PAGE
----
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Attorney General rejects proposed Ohio marijuana amendment – 21 ouch

Ouch

COLUMBUS, Ohio –
Ohio Attorney General Mike DeWine has rejected the petition for a proposed amendment to the Ohio Constitution which would attempt to legalize marijuana use in the state.On February 13th, the Ohio Attorney General’s Office received a written petition to amend the Ohio Constitution, entitled “Medical Marijuana and Personal Use Amendment,” from the group Responsible Ohio. 1,000 valid signatures from registered Ohio voters were submitted.Attorney General DeWine found at least two defects with the summary language.  DeWine says that the summary language omits that the proposed amendment permits the sharing of specified amounts of marijuana between adults 21 years old and older.

The attorney general also said that the language does not accurately reflect the manner in which proposed taxes would be distributed.

DeWine also noted that at least one marijuana establishment proposed in the amendment may be within 1,000 feet of a “house of worship and/or a public playground,” which would also conflict with claims made in the summary language. However, due to the other deficiencies with the summary petition, the Attorney General’s Office did not attempt to validate the claims regarding locations.

“After reviewing the submission, I conclude that I am unable to certify the summary as a fair and truthful statement of the proposed amendment,” DeWine stated in a letter to the petitioners.

The full text of the letter and of the amendment petitions submitted can be found at www.OhioAttorneyGeneral.gov/BallotInitiatives.

Attorney General rejects proposed Ohio marijuana amendment – 21 News Now, More Local News for Youngstown, Ohio –.

Congressional Legislation Introduced to Get the Federal Government Out of the Marijuana Enforcement Business | NORML Blog, Marijuana Law Reform

by Paul Armentano, NORML Deputy Director
February 23, 2015Get the Federal Government Out of the Marijuana Enforcement BusinessLegislation was introduced Friday in the US House of Representatives to permit states to establish their own marijuana regulatory policies free from federal interference.

House Resolution 1013, the Regulate Marijuana Like Alcohol Act, removes cannabis from the United States Controlled Substances Act. It also removes enforcement power from the US Drug Enforcement Administration in matters concerning marijuana possession, production, and sales — thus permitting state governments to regulate these activities as they see fit.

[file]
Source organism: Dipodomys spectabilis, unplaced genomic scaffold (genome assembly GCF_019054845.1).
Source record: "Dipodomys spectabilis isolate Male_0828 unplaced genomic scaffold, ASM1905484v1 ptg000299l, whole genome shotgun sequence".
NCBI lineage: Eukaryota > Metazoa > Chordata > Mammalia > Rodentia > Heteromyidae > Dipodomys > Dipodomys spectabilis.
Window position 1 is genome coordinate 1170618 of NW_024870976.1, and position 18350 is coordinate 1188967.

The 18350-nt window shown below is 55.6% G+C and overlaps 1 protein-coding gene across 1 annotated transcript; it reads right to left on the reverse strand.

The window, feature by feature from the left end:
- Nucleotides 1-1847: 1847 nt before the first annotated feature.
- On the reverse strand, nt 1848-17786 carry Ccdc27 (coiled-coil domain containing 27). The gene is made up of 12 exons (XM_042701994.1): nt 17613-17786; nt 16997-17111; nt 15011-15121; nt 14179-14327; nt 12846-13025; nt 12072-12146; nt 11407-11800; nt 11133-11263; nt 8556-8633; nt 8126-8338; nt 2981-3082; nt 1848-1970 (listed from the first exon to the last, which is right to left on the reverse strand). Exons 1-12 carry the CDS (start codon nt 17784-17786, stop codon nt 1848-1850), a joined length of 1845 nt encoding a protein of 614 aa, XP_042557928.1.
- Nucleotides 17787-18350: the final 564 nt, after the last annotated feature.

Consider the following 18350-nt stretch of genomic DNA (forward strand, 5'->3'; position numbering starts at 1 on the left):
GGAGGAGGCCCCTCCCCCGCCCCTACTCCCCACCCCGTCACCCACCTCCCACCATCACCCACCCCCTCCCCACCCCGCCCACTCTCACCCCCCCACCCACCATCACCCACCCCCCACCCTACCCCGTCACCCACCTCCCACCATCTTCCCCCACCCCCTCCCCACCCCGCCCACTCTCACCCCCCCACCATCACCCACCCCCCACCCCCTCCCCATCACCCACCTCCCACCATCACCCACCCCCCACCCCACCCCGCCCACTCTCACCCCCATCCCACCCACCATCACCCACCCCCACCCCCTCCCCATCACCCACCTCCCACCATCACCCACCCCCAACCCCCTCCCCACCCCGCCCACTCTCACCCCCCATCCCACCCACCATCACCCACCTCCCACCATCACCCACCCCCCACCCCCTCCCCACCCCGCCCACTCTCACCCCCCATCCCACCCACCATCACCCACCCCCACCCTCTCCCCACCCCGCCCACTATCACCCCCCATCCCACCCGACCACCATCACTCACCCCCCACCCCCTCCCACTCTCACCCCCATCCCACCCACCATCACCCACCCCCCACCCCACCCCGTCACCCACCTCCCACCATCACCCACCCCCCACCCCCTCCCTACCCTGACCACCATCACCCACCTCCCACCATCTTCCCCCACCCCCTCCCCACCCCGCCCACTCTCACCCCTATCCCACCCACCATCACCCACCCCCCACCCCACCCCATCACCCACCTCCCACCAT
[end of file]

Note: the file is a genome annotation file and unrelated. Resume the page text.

Said the bill’s primary sponsor, Democrat Jared Polis of Colorado: “Over the past year, Colorado has demonstrated that regulating marijuana like alcohol takes money away from criminals and cartels, grows our economy, and keeps marijuana out of the hands of children. While President Obama and the Justice Department have allowed the will of voters in states like Colorado and 22 other jurisdictions to move forward, small business owners, medical  marijuana patients, and others who follow state laws still live with the fear that a new administration – or this one—could reverse course and turn them into criminals. It is time for us to replace the failed prohibition with a regulatory system that works and let states and municipalities decide for themselves if they want, or don’t want, to have legal marijuana within their borders.”

Separate legislation, House Resolution 1014: the Marijuana Tax Revenue Act, introduced by Democrat Rep. Earl Blumenauer of Oregon, seeks to impose a federal excise tax on the retail sale of marijuana for non-medical purposes as well as apply an occupational tax for state-licensed marijuana businesses. Such commercial taxes would only be applicable if and when Congress has moved to defederalize marijuana prohibition.

“It’s time for the federal government to chart a new path forward for marijuana.” said Rep. Blumenauer. “Together these bills create a federal framework to legalize, regulate and tax marijuana, much like we treat alcohol and tobacco. The federal prohibition of marijuana has been a failure, wasting tax dollars and ruining countless lives. As more states move to legalize marijuana as Oregon, Colorado, Washington and Alaska have done, it’s imperative the federal government become a full partner in building a workable and safe framework.”

Similar versions of these measures were introduced in the previous Congress but failed to gain federal hearings.

To contact your US House member and urge him/her to support House Resolution 1013, the Regulate Marijuana Like Alcohol Act and/or other pending federal marijuana law reform legislation, please visit NORML’s Take Action page here.

Congressional Legislation Introduced to Get the Federal Government Out of the Marijuana Enforcement Business | NORML Blog, Marijuana Law Reform.